UPDATE 4-Mexico hikes key rate, peso surges after surprise FX intervention

miércoles 17 de febrero de 2016 14:49 GYT
 

(Adds fresh quote, details on auctions, reserves)
    By Miguel Gutierrez and Michael O'Boyle
    MEXICO CITY, Feb 17 (Reuters) - Mexico's central bank on
Wednesday unexpectedly raised its benchmark interest rate
 by 50 basis points to 3.75 percent, sparking a
rally in the long-battered peso currency, while the government
vowed to cut spending.
    Mexico's central bank also intervened directly in the
foreign exchange market to sell dollars as part of a major
policy shift to support the peso, which plunged to fresh lows in
recent weeks.
    "This is not the beginning of a cycle of interest rate
hikes," Agustin Carstens, governor of the Banco de Mexico, the
country's central bank.
    The shift in foreign exchange intervention policy marks an
unexpected break from Banco de Mexico's general preference for
rules-based intervention and is the first time since 2009 that
it has opted for direct dollar sales.
    Finance Minister Luis Videgaray said the government would
make spending cuts to the 2016 budget to the tune of 0.7 percent
of gross domestic product. He said the government would also
propose that state oil company Pemex cut its expenses by 100
billion pesos. 
    "Man, catching everyone by surprise. These guys are going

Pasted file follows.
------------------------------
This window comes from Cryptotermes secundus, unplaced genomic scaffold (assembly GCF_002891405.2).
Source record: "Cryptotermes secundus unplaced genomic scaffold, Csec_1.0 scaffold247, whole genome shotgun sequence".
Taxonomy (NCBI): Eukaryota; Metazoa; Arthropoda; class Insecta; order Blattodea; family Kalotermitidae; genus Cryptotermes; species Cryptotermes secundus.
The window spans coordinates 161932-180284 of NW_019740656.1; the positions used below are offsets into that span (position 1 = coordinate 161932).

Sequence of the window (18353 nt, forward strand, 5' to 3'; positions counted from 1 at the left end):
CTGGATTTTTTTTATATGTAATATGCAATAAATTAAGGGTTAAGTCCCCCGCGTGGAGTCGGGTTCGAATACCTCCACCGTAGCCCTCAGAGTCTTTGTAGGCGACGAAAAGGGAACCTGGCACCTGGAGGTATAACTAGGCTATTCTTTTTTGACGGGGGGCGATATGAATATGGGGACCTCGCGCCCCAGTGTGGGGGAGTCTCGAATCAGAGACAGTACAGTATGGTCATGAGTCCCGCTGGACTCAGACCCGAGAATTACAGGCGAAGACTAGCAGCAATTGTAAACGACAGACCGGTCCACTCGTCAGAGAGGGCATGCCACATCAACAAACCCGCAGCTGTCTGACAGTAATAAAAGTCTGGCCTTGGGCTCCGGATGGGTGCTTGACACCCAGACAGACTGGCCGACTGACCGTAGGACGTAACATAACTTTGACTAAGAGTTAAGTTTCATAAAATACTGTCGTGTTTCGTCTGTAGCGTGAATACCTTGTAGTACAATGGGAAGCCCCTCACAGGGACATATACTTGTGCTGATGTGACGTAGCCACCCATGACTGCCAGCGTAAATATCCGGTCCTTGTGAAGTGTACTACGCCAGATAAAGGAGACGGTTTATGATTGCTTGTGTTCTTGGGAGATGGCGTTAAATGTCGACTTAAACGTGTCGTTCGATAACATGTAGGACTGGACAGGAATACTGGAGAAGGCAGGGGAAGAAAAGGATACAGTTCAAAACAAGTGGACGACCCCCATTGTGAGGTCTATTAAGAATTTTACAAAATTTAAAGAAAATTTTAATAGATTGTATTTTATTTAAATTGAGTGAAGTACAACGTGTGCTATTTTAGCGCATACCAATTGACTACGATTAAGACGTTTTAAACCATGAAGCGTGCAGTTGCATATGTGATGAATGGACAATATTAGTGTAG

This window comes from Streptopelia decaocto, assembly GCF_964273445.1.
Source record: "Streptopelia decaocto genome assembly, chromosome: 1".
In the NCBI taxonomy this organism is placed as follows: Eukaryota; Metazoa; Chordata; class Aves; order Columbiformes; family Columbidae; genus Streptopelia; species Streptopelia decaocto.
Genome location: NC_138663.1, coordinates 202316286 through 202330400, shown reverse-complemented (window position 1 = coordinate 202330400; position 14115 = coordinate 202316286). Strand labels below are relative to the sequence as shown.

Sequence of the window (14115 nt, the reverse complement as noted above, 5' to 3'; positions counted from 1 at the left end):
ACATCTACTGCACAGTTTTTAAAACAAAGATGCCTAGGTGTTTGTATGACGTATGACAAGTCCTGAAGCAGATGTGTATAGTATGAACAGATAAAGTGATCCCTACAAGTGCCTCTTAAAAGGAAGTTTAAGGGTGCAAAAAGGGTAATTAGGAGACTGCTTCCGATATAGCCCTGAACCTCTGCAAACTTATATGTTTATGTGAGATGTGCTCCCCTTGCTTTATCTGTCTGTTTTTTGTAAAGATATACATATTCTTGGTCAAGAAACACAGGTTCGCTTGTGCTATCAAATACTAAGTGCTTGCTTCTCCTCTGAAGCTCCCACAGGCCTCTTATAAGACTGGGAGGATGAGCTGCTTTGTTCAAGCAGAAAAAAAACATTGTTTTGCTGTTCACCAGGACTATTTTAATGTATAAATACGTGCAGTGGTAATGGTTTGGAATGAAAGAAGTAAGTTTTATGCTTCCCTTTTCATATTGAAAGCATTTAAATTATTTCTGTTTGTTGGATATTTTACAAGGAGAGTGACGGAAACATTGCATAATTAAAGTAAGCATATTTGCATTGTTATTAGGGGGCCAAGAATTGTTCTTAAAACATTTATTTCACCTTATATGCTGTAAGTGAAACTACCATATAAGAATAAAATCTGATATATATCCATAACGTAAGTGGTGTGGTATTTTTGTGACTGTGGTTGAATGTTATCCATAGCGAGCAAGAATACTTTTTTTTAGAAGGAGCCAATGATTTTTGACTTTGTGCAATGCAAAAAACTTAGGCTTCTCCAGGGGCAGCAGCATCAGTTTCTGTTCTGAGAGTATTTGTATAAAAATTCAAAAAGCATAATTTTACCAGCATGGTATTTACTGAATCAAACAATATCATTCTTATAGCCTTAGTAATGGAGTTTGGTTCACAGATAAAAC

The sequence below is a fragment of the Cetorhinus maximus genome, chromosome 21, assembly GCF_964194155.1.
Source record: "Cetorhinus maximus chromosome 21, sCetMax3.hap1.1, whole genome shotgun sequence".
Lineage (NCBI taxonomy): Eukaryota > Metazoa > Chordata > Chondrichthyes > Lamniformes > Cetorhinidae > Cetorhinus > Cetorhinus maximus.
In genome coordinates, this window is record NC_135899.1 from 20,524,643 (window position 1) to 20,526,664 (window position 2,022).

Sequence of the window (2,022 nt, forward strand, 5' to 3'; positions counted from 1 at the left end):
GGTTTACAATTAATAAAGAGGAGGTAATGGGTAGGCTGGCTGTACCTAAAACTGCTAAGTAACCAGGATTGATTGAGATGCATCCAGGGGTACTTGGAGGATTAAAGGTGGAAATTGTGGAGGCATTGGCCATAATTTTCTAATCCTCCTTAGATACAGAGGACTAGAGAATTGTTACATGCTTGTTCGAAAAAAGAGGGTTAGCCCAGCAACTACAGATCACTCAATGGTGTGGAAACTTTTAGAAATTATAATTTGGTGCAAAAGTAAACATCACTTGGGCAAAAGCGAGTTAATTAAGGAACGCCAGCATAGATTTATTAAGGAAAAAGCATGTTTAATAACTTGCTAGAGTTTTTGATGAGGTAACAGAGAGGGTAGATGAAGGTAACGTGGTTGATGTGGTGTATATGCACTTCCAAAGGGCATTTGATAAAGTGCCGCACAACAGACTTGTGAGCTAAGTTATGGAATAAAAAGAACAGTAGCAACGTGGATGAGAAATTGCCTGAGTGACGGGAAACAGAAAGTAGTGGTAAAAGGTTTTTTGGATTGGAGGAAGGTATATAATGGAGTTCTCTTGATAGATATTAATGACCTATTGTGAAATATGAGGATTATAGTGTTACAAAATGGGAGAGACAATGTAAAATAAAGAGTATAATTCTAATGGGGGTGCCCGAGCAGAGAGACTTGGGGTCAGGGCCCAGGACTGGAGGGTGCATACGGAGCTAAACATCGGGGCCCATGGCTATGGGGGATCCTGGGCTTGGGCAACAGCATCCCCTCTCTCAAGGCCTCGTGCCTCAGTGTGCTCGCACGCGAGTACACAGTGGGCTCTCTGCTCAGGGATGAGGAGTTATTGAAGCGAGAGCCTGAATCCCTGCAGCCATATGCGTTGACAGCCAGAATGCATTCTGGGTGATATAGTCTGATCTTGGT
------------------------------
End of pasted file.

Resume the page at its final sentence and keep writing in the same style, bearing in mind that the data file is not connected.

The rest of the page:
the classical defense route. One would've figured that they
wouldn't hike after the cuts from Hacienda/PEMEX," said Edwin
Gutierrez, head of emerging market sovereign debt at Aberdeen
Asset Management in London.
    The peso, which has been hit by sinking oil prices, surged
on Wednesday, approaching its strongest level since Jan. 15,
after marking a new all-time low last week at 19.4480 per U.S.
dollar.
    The peso  gained as much as 4.86 percent on
Wednesday to 17.962 per dollar, at one point posting its biggest
one-day gain since September 2011. It last traded at a 3.27
percent rise on the day at 18.2650.
    Dan Ivascyn, Group Chief Investment Officer at PIMCO, which
has exposure to Mexico, told Reuters: "We find Mexican bonds and
currency attractive from a long-term perspective. Short-term
performance will continue to be influenced by moves in oil
market."
    Mexico is committed to a freely floating exchange rate and
usually refrains from opting for more direct forms of
intervention used by other emerging market economies.
    Shares of companies with high dollar-debt exposure, such as
banks and cement company Cemex, were sharply higher.
    Cemex traded 8.5 percent firmer at 9.54 pesos a
share, while Banorte was up 4.6 percent at 90.46
pesos.
    Last month Mexico's currency commission, which is comprised
of the central bank and the Finance Ministry, said it would
maintain a daily dollar auction program that offered up to $400
million a day whenever the peso falls sharply.
    The central bank spent over $28 billion in the auctions,
which were introduced in December 2014, according to Banorte.

    
 (Additional reporting by Elinor Comlay and Alexandra Alper in
Mexico City, Jennifer Ablan in New York and Tariro Mzezewa in
London; writing by Simon Gardner; editing by G Crosse, JS Benkoe
and W Simon)